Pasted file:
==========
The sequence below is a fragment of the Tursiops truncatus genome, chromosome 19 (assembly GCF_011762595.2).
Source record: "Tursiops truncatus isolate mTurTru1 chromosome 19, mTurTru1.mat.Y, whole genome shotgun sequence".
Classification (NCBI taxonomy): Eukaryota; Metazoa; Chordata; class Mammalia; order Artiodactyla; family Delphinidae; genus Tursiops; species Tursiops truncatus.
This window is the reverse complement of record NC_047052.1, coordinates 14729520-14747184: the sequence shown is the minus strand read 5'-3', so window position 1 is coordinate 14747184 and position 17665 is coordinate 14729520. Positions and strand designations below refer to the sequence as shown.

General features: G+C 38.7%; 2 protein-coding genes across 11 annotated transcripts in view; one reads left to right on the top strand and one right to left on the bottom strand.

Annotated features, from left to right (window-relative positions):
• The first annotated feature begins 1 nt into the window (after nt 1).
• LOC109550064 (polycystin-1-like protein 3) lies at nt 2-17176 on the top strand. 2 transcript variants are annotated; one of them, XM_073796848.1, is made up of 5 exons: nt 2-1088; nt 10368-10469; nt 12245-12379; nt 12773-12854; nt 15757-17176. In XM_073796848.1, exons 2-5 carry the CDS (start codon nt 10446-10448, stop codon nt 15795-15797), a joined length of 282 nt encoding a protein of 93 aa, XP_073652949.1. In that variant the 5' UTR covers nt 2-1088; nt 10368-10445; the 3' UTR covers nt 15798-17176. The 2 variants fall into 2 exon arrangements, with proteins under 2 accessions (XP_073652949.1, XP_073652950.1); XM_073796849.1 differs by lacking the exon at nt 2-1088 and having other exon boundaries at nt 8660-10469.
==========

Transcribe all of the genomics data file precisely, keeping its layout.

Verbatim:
The sequence below is a fragment of the Tursiops truncatus genome, chromosome 19 (assembly GCF_011762595.2).
Source record: "Tursiops truncatus isolate mTurTru1 chromosome 19, mTurTru1.mat.Y, whole genome shotgun sequence".
Classification (NCBI taxonomy): Eukaryota; Metazoa; Chordata; class Mammalia; order Artiodactyla; family Delphinidae; genus Tursiops; species Tursiops truncatus.
This window is the reverse complement of record NC_047052.1, coordinates 14729520-14747184: the sequence shown is the minus strand read 5'-3', so window position 1 is coordinate 14747184 and position 17665 is coordinate 14729520. Positions and strand designations below refer to the sequence as shown.

General features: G+C 38.7%; 2 protein-coding genes across 11 annotated transcripts in view; one reads left to right on the top strand and one right to left on the bottom strand.

Annotated features, from left to right (window-relative positions):
• The first annotated feature begins 1 nt into the window (after nt 1).
• LOC109550064 (polycystin-1-like protein 3) lies at nt 2-17176 on the top strand. 2 transcript variants are annotated; one of them, XM_073796848.1, is made up of 5 exons: nt 2-1088; nt 10368-10469; nt 12245-12379; nt 12773-12854; nt 15757-17176. In XM_073796848.1, exons 2-5 carry the CDS (start codon nt 10446-10448, stop codon nt 15795-15797), a joined length of 282 nt encoding a protein of 93 aa, XP_073652949.1. In that variant the 5' UTR covers nt 2-1088; nt 10368-10445; the 3' UTR covers nt 15798-17176. The 2 variants fall into 2 exon arrangements, with proteins under 2 accessions (XP_073652949.1, XP_073652950.1); XM_073796849.1 differs by lacking the exon at nt 2-1088 and having other exon boundaries at nt 8660-10469.